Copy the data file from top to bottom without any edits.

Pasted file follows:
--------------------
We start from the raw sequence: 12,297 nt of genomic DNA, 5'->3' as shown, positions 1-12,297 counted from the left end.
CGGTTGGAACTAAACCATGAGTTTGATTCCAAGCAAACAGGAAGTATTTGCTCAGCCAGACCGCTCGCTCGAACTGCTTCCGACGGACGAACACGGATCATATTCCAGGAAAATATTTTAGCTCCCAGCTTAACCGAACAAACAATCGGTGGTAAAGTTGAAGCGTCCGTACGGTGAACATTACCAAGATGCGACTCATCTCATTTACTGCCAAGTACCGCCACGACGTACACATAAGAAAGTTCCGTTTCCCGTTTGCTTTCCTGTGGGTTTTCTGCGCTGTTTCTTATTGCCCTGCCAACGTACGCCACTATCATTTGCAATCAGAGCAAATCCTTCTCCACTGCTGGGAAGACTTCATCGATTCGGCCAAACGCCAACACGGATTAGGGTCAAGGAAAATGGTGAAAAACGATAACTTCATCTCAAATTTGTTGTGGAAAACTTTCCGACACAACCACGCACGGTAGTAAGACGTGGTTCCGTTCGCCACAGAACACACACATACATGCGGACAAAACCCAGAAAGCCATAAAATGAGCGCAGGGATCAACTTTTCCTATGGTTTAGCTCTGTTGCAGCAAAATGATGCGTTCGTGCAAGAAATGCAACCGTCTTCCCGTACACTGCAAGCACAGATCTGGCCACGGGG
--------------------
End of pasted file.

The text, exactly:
We start from the raw sequence: 12,297 nt of genomic DNA, 5'->3' as shown, positions 1-12,297 counted from the left end.
CGGTTGGAACTAAACCATGAGTTTGATTCCAAGCAAACAGGAAGTATTTGCTCAGCCAGACCGCTCGCTCGAACTGCTTCCGACGGACGAACACGGATCATATTCCAGGAAAATATTTTAGCTCCCAGCTTAACCGAACAAACAATCGGTGGTAAAGTTGAAGCGTCCGTACGGTGAACATTACCAAGATGCGACTCATCTCATTTACTGCCAAGTACCGCCACGACGTACACATAAGAAAGTTCCGTTTCCCGTTTGCTTTCCTGTGGGTTTTCTGCGCTGTTTCTTATTGCCCTGCCAACGTACGCCACTATCATTTGCAATCAGAGCAAATCCTTCTCCACTGCTGGGAAGACTTCATCGATTCGGCCAAACGCCAACACGGATTAGGGTCAAGGAAAATGGTGAAAAACGATAACTTCATCTCAAATTTGTTGTGGAAAACTTTCCGACACAACCACGCACGGTAGTAAGACGTGGTTCCGTTCGCCACAGAACACACACATACATGCGGACAAAACCCAGAAAGCCATAAAATGAGCGCAGGGATCAACTTTTCCTATGGTTTAGCTCTGTTGCAGCAAAATGATGCGTTCGTGCAAGAAATGCAACCGTCTTCCCGTACACTGCAAGCACAGATCTGGCCACGGGG